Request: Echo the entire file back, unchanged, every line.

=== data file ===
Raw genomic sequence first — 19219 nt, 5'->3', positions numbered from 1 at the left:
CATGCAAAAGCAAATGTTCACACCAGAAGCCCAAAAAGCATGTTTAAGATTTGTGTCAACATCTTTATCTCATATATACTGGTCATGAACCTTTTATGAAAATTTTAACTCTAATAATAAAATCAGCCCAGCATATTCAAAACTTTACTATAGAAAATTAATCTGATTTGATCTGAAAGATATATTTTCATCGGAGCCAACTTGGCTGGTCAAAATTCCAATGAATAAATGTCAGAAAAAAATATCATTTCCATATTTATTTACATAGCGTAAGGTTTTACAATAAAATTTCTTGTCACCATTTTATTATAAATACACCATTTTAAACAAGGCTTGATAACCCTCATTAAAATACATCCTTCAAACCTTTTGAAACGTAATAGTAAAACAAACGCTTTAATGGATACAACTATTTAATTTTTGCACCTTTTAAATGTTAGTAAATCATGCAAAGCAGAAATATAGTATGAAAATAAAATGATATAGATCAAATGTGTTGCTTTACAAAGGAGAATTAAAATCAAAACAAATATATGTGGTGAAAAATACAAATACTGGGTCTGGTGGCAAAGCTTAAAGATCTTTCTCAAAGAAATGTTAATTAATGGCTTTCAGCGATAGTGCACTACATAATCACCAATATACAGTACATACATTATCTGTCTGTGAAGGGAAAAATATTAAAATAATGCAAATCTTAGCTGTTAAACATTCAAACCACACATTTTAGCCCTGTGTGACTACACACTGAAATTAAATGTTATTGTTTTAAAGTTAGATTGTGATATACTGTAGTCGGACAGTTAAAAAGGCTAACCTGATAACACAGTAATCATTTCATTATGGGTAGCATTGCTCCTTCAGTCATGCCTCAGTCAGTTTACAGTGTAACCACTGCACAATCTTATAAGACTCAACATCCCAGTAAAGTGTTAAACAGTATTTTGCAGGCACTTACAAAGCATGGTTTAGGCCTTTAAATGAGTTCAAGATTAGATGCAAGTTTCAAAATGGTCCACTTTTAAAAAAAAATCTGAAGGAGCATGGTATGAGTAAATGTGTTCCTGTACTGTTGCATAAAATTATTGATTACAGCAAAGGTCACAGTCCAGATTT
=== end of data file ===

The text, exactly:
Raw genomic sequence first — 19219 nt, 5'->3', positions numbered from 1 at the left:
CATGCAAAAGCAAATGTTCACACCAGAAGCCCAAAAAGCATGTTTAAGATTTGTGTCAACATCTTTATCTCATATATACTGGTCATGAACCTTTTATGAAAATTTTAACTCTAATAATAAAATCAGCCCAGCATATTCAAAACTTTACTATAGAAAATTAATCTGATTTGATCTGAAAGATATATTTTCATCGGAGCCAACTTGGCTGGTCAAAATTCCAATGAATAAATGTCAGAAAAAAATATCATTTCCATATTTATTTACATAGCGTAAGGTTTTACAATAAAATTTCTTGTCACCATTTTATTATAAATACACCATTTTAAACAAGGCTTGATAACCCTCATTAAAATACATCCTTCAAACCTTTTGAAACGTAATAGTAAAACAAACGCTTTAATGGATACAACTATTTAATTTTTGCACCTTTTAAATGTTAGTAAATCATGCAAAGCAGAAATATAGTATGAAAATAAAATGATATAGATCAAATGTGTTGCTTTACAAAGGAGAATTAAAATCAAAACAAATATATGTGGTGAAAAATACAAATACTGGGTCTGGTGGCAAAGCTTAAAGATCTTTCTCAAAGAAATGTTAATTAATGGCTTTCAGCGATAGTGCACTACATAATCACCAATATACAGTACATACATTATCTGTCTGTGAAGGGAAAAATATTAAAATAATGCAAATCTTAGCTGTTAAACATTCAAACCACACATTTTAGCCCTGTGTGACTACACACTGAAATTAAATGTTATTGTTTTAAAGTTAGATTGTGATATACTGTAGTCGGACAGTTAAAAAGGCTAACCTGATAACACAGTAATCATTTCATTATGGGTAGCATTGCTCCTTCAGTCATGCCTCAGTCAGTTTACAGTGTAACCACTGCACAATCTTATAAGACTCAACATCCCAGTAAAGTGTTAAACAGTATTTTGCAGGCACTTACAAAGCATGGTTTAGGCCTTTAAATGAGTTCAAGATTAGATGCAAGTTTCAAAATGGTCCACTTTTAAAAAAAAATCTGAAGGAGCATGGTATGAGTAAATGTGTTCCTGTACTGTTGCATAAAATTATTGATTACAGCAAAGGTCACAGTCCAGATTT